Seller’s FAQ’s

Seller FAQ's

What type of listing contract should I enter with a broker? 

There are several different types of listing contracts.

Exclusive Right to Sell – The “Exclusive Right to Sell” is the most common. Your broker realtor will then be willing to invest the time and money it takes to market and sell your home full time as they stand a chance of a payday. Some brokers will only accept these types of listings.

Exclusive Agency Listing – The “Exclusive Agency Listing” is mostly used by people trying to sell their home by owner who are also willing to work with real estate agents. However, agents will commit too much time or expense on a listing they are not assured of gaining a commission. It isn’t worthwhile for them to sign an Exclusive Agency Agreement because it leaves you with the option of selling the house yourself at any time during the listing period, even after their marketing efforts are in full swing.

Open Listing – The “Open Listing” gives a home seller the right to lend such listings to every agent who comes around with a single buyer. If their client buys your home, the agent earns a commission. There is nothing exclusive about an open listing and, for that reason, no agent who accepts an open listing is going to market your home or put it in the Multiple Listing Service.

Are commissions negotiable?

Yes, by law, you and your agent will negotiate and agree on the amount of the real estate commission. Be careful as you will get what you pay for. When you agree to a commission with a listing agent, you should keep in mind that there are usually two agents involved in most transactions. Most of the time, only part of the commission goes to the listing agent’s company; the other portion goes to the company representing the buyer.

Will my property be listed in the Multiple Listing Service?

Being listed in the MLS expands your sales force. Every agent is invited to bring potential buyers to your property. This larger supply of buyers effects your pricing power and the ability to sell your home more quickly.

What is the co-broke commission and what will be the effect on the company representing the buyer?

Since part of the commission usually goes to the company representing the buyer, you may want to ask whether that portion of the commission offers the customary amount. As mentioned above, the more agents who show your property, the more pricing power you have and the more quickly your home will sell.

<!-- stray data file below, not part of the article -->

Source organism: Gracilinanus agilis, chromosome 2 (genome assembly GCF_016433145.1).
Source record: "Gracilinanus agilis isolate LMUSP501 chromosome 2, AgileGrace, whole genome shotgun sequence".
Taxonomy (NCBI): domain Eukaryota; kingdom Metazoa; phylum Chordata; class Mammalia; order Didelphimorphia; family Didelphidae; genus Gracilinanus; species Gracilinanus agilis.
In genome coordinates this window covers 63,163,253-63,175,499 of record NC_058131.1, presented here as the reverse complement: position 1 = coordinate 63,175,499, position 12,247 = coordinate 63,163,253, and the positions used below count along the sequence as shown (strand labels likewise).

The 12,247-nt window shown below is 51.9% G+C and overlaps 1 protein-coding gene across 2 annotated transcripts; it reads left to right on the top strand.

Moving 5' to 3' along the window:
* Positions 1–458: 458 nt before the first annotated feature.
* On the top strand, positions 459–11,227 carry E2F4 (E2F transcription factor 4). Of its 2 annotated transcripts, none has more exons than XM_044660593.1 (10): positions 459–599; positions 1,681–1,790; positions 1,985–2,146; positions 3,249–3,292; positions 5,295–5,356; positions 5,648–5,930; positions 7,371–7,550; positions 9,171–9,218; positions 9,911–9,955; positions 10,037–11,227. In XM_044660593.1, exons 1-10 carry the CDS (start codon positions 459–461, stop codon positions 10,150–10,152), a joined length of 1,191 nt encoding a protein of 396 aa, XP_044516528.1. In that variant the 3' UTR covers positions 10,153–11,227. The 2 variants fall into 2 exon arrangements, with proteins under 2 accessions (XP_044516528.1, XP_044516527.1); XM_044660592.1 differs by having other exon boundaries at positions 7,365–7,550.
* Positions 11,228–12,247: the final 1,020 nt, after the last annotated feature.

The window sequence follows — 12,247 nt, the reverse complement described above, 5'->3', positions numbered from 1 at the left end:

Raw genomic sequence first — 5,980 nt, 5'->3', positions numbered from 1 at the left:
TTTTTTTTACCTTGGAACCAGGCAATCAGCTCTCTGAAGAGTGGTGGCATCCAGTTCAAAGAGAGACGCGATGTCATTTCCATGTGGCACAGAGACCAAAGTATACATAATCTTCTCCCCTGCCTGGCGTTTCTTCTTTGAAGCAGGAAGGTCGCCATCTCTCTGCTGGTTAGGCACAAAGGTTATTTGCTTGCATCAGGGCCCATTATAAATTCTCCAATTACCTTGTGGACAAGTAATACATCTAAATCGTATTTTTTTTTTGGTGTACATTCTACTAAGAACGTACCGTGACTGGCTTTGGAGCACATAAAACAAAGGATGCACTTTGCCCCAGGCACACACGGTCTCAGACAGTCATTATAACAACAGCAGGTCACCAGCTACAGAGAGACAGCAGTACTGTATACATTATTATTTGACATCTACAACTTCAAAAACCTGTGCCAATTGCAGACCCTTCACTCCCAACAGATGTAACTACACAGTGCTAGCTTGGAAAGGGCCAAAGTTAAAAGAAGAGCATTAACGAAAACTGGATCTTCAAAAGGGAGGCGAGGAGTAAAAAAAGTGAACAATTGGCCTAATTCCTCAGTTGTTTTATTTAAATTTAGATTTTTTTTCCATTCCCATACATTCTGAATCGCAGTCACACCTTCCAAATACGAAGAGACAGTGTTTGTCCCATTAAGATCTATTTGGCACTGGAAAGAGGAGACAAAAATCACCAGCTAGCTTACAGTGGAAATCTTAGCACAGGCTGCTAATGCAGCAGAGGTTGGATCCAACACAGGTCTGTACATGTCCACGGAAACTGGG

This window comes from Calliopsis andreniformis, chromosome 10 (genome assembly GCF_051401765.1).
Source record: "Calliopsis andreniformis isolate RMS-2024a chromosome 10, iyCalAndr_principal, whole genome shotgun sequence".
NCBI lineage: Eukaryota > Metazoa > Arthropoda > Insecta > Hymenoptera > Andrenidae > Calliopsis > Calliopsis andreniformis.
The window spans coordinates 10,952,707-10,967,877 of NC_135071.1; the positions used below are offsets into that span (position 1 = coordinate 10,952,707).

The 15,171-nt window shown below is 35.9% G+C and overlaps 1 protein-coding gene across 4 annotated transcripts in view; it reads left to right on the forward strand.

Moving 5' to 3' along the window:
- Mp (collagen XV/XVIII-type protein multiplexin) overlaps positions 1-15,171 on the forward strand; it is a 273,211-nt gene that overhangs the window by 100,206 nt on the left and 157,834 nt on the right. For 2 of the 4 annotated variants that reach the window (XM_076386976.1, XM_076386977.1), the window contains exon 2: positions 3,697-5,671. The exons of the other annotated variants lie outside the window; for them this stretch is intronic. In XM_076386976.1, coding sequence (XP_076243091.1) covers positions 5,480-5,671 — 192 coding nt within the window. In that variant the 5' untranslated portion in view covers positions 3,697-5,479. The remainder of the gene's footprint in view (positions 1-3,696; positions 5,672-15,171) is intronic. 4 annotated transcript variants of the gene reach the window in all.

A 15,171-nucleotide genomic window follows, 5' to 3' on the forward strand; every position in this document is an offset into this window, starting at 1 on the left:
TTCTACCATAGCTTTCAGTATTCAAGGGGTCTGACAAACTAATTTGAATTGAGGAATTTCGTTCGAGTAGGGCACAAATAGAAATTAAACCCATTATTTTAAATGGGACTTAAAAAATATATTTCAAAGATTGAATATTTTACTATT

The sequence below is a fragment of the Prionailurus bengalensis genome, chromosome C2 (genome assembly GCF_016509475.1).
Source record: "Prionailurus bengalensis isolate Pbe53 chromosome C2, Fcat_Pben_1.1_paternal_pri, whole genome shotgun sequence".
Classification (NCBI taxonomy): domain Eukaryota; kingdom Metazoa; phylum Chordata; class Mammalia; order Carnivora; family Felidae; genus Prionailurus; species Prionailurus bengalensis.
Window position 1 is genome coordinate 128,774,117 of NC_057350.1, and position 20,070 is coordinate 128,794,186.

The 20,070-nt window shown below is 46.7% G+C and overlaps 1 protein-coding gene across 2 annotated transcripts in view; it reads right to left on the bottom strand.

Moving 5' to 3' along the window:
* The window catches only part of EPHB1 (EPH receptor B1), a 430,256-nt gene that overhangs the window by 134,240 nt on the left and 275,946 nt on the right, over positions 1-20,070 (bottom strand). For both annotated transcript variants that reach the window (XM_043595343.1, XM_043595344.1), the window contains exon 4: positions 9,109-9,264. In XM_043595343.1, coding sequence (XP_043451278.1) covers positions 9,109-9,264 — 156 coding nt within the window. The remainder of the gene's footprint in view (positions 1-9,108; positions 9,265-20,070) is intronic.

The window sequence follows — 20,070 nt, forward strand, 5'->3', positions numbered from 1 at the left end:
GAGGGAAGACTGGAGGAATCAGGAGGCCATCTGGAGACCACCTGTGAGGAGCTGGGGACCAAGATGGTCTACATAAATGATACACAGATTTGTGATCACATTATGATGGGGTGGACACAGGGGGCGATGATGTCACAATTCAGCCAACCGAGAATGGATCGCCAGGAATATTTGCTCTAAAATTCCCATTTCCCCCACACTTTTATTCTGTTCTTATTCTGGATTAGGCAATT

What is the co-broke commission effect on marketing?

Very few properties are sold through advertising or open houses, but it does happen. Most often, those ads generate calls from potential buyers or sellers who end up as clients for real estate agents – and you want agents to bring potential buyers to your property. Advertising your property to other agents has a higher impact than direct advertising to consumers.

Will I be tied in to other services?

A real estate company with bundled services has more income opportunity which may allow them to offer lower prices. However, there are a few companies whose additional services are not priced competitively with opportunities you can find on the open market. You should be sure to ask lots of questions and determine whether you are limited to certain choices or you have the freedom to also explore the open market.

Should I “stage” my home? 

Each year, corporate North America spends billions on product and packaging design – why not your home?  So the answer is, to some extent, absolutely. Appearance is critical, and it would be foolish to ignore this when selling your home. Some homes may need the assistance of professionals, but most homes can be staged by a thoughtful seller. You may not be able to change your home’s location or floor plan, but you can do a lot to improve its appearance. The look and feel of your home generates a greater emotional response than any other factor. Clean like you’ve never cleaned before. Pick up, straighten, unclutter, scrub, scour, and dust. Fix everything, no matter how insignificant it may appear. Present your home to get a wow” response from prospective buyers. Allow the buyers to imagine themselves living in your home. The decision to buy a home is based on emotion, not logic. Prospective buyers want to try on your home just like they would a new suit of clothes. Take down as many pictures and items that identify it as YOUR home. Lighting is critical so turn on before showings. Pleasant aromas can also enhance a showing.


Do I need a lock box?

The primary purpose of a lock box is to facilitate showing your homes at a convenient time to the buyer’s agent. Our thought is that we do not use them. In areas where the properties are located a fair distance from the listing realtors’ office or home, one can make a case. Our properties are all on the Shoreline close to our offices, so rarely is there an excuse for not being able to make appointments. Second, for security purposes, we feel that someone should be keeping on eye out. Thirdly, that is one of the key reasons you pay an agent – to show off your house, answer any questions that might arise, and present your home in the most favorable light, and yes, that means literally too – turning on all the lights during a showing!

Have more questions? Contact us today.

There are so many more questions you may have about selling your home, including disclosure, market conditions, finding a realistic price, closings, inspections, and more. We will be happy to take the time to answer any and all questions you may have. Just give us a call at (203) 453-2545.

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